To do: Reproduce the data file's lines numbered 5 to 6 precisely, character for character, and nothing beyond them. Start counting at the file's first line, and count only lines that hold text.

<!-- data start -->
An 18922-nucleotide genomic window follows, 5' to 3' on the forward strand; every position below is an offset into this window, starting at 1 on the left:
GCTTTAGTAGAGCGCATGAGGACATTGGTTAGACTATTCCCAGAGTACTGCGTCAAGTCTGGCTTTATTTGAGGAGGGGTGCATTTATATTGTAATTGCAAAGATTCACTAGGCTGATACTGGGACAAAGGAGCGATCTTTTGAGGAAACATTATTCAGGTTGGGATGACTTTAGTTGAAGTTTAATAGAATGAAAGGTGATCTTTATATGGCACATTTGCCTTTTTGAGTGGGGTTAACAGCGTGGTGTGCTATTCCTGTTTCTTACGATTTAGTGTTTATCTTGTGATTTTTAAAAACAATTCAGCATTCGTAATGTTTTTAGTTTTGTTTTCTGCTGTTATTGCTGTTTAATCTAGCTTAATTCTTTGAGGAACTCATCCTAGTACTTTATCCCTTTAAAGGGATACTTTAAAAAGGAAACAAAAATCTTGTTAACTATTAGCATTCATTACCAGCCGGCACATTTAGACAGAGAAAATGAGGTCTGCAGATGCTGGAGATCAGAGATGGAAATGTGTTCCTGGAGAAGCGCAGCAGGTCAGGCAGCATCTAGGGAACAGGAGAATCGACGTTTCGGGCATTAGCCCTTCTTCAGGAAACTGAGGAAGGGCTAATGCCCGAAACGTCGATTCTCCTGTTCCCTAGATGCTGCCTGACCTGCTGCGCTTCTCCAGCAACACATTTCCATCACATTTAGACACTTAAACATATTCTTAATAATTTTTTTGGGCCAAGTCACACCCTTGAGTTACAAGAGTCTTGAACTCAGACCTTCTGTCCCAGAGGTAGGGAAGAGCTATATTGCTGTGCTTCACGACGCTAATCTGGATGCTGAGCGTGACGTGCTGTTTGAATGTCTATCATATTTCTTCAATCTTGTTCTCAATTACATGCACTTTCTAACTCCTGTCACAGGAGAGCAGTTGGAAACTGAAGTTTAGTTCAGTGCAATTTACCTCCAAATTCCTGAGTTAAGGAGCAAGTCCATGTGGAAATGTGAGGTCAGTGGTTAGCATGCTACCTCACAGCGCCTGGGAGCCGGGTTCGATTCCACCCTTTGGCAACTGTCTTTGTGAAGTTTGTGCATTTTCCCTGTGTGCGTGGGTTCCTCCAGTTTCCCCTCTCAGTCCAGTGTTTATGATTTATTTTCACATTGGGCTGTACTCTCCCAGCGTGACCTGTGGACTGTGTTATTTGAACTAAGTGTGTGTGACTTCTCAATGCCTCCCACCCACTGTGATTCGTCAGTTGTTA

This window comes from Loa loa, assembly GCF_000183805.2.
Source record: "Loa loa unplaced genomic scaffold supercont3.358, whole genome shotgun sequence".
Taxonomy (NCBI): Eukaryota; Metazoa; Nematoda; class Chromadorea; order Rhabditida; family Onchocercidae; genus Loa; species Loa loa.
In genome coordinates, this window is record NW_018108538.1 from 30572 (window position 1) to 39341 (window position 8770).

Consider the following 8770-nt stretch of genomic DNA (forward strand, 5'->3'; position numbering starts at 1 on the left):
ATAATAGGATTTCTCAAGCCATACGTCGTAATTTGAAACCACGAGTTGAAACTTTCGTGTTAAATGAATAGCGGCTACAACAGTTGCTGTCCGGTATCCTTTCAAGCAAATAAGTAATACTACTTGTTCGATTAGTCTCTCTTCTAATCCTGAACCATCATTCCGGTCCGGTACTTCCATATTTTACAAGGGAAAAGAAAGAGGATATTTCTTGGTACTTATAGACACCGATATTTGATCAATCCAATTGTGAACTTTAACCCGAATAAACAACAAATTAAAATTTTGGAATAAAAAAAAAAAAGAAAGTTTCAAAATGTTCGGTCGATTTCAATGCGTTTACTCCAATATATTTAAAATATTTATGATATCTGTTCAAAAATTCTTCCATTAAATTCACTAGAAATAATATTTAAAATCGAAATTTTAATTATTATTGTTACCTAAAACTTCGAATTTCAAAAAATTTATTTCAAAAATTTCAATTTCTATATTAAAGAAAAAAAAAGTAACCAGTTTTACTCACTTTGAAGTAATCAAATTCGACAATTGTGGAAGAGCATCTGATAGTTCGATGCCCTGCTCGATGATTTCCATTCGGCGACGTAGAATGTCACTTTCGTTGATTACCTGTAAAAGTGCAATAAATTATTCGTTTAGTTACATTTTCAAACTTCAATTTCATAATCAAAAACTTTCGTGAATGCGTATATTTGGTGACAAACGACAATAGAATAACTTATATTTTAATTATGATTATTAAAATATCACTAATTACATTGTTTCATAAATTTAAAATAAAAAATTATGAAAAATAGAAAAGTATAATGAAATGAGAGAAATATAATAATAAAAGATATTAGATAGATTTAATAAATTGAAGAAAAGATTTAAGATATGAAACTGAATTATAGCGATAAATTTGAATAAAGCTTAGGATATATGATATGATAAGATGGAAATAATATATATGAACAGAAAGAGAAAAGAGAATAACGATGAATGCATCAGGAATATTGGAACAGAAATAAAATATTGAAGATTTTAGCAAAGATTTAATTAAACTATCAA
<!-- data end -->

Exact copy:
Taxonomy (NCBI): Eukaryota; Metazoa; Nematoda; class Chromadorea; order Rhabditida; family Onchocercidae; genus Loa; species Loa loa.
In genome coordinates, this window is record NW_018108538.1 from 30572 (window position 1) to 39341 (window position 8770).